It was an impressive round-table discussion about pagan leadership in the 21st century, and I'm sorry I missed it. But luckily we have YouTube and we can all watch in a series of seven segments.
I found all of the discussion topics relevant and intriguing, I also found the the panelists very intelligent and appreciated their answers and their point of view. Of all the insights, I found in Part Four Jason's answer to dealing with the mundane media really resonated with me. He said what we really need too consider is whether or not we actually need to speak to the media.
I have had more than my 15 seconds of fame being in the local papers and on the news once or twice, but when I have been contacted my immediate response has always been concern. The panel validated my concerns during their discussion, and I found these concerns validated yet again in light of the Charlie Sheen Vs. The Warlock fiasco. Because when we speak publicly as Pagans, we end up speaking for Pagans, wither we want to or not. This is not a responsibility I want. So when I do speak publicly, I try to focus more on my Chaplaincy rather than my Pagancy.
This past Wednesday I was contacted by an enthusiastic community organizer who was trying to manifest an interfaith prayer vigil ad hoc. He explained what he was trying to do and asked if I would be willing to speak publicly on the matter along side other religious community leaders. I told him I needed to conform my availability and would call him back shorty. I knew my availability, but didn't want to make an ad hoc decision because there would be media coverage. I sough counsel before calling him back and agreeing to participate.
We met face to face later that day, and after meeting him and talking more in depth about the vigil, I felt very confident about the event and my participation in it. The speakers included a local Baptist minister, a Sihk community leader, a Catholic priest and your friendly neighborhood Wiccan WitchDoctorJoe. But fortunately I was introduced as a Minority Faith Chaplain and managed to squeeze a piece of that into my speech:
There was media coverage, the local news station was there to interview all the speakers on the matter, and I got te see myself on the TV again. Thats always cool, as long as its for the right reasons.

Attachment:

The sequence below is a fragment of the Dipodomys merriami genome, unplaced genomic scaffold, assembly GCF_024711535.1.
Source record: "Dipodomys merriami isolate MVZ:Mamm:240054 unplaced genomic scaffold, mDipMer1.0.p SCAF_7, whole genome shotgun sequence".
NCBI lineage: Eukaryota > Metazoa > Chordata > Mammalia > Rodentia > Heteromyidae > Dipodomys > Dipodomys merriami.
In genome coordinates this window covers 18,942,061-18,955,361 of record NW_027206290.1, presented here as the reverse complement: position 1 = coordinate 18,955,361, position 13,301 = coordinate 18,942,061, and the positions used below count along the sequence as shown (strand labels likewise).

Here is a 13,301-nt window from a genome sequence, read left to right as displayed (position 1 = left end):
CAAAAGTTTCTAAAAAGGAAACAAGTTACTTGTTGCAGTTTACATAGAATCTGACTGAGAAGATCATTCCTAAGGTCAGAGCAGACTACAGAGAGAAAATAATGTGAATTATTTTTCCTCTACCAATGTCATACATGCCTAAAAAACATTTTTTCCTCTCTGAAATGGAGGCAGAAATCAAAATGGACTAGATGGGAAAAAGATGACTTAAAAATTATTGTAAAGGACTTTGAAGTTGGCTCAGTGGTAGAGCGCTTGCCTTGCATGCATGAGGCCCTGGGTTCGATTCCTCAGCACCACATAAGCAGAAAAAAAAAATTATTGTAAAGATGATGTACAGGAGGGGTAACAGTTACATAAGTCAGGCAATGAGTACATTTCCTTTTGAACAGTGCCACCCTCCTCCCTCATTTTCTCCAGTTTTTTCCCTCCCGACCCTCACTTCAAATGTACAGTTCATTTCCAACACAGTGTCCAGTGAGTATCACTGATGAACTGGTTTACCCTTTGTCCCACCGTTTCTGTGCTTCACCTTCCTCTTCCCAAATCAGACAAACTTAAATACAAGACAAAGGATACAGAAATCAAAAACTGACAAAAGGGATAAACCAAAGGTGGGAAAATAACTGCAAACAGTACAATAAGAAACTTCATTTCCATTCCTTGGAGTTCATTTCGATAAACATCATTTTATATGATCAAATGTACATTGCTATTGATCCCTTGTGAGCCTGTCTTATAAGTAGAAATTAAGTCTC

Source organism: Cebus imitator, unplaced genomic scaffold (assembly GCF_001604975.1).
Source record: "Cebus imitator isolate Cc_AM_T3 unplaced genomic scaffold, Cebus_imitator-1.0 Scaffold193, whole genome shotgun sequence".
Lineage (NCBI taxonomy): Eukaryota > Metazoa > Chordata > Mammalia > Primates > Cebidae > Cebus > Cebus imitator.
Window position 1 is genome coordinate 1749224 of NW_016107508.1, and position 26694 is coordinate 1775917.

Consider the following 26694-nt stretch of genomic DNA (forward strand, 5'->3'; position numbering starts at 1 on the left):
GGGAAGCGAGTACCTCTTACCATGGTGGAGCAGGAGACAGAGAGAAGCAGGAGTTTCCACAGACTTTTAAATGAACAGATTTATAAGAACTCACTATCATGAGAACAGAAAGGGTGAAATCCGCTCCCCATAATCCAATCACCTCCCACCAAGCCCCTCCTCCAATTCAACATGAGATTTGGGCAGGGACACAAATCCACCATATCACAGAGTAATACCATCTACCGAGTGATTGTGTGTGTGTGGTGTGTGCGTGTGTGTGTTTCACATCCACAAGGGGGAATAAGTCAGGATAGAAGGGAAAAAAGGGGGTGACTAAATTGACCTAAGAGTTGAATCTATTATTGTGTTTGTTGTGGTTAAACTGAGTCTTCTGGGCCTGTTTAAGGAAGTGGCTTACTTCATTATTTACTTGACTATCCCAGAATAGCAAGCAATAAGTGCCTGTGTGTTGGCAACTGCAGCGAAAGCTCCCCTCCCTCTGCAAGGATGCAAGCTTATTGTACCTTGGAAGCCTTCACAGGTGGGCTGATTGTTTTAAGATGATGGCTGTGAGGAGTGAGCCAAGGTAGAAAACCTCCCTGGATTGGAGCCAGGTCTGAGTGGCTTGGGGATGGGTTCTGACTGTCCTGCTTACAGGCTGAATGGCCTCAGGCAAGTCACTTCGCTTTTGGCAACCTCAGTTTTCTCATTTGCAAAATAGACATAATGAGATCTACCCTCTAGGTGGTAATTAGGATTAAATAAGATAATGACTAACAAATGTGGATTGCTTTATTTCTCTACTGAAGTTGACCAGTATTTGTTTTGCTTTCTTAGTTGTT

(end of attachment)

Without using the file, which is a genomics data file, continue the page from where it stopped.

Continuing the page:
As a combat veteran I served my country for almost ten years. During my time in service I was deployed to many foreign countries and experience many different cultures. I took those opportunities to explore those cultures and their religious beliefs and practices. While I recognized many differences, I also identified many similarities.
For the past three years I have served my community as a religious volunteer, working with the California Departments of Corrections and Department of Mental Health. I serve these agencies as a Minority Faith Chaplain. And usually when I introduce myself as a “Minority Faith Chaplain,” most people are prompted to ask what exactly that is.
Currently the State of California only employs chaplains for five mainstream or “majority faiths,” which are categorized as Catholic, Protestant, Jewish, Muslim and Native American. My purpose is to assist state facilities with the religious accommodations of everyone else, the “Minority Faiths.”
This purpose continues to provide me with opportunities to explore a broad range of religious beliefs and practices, where I continue to identify those differences and recognize our similarities. The similarity I find most inspiring is our humanity.
In all the countries I’ve been to, all the religious beliefs and practices I have experienced, the single greatest commonality is the focus and topic of prayer. I recognize that despite the diversity of our religious pluralism, we’re all praying for the same things. We all pray for prosperity. We all pray for the health and safety of our family, friends and community.
We share these prayers because poverty, sickness, disease and disability does not discriminate on the basis of age, gender, race or religion. Therefore, nether can we. We are obligated by our humanity as well as our faith to provide care for those who are in need of it. We have a covenant, we have a contract.
In these unstable economic times our federal, state and local leadership is faced with a budget crisis which is forcing them to make some difficult and challenging decisions, decisions which affect us all. Decisions which could potentially cut funding to essential services that provide vital and necessary care to the poor, the sick and the disabled.
Not only would these cute affect my family, my friends and my community; they would affect the clients in my care. I am a fourth generation care provider. For over fifty years my family has operated residential care facilities for the developmentally disabled. I have shared my childhood with them and they have had a significant influence in shaping the man I have become.
They are amazing human beings, but many of them do have the opportunity for gainful employment, due to no fault of their own. These cuts would not only affect my ability and capacity to provide residential care, it would also affect their basic health and medical benefits, which would severely diminish their quality of life. A quality of life we have a social contract to provide.
I ask that we all join together in prayer for our leaders. Let us pray that our leaders would open their hearts and seek aid and guidance from a divine counsel, let us ask that they would open themselves to an indwelling of compassion for those who need it, and for the strength and courage to make wise decisions on our behalf.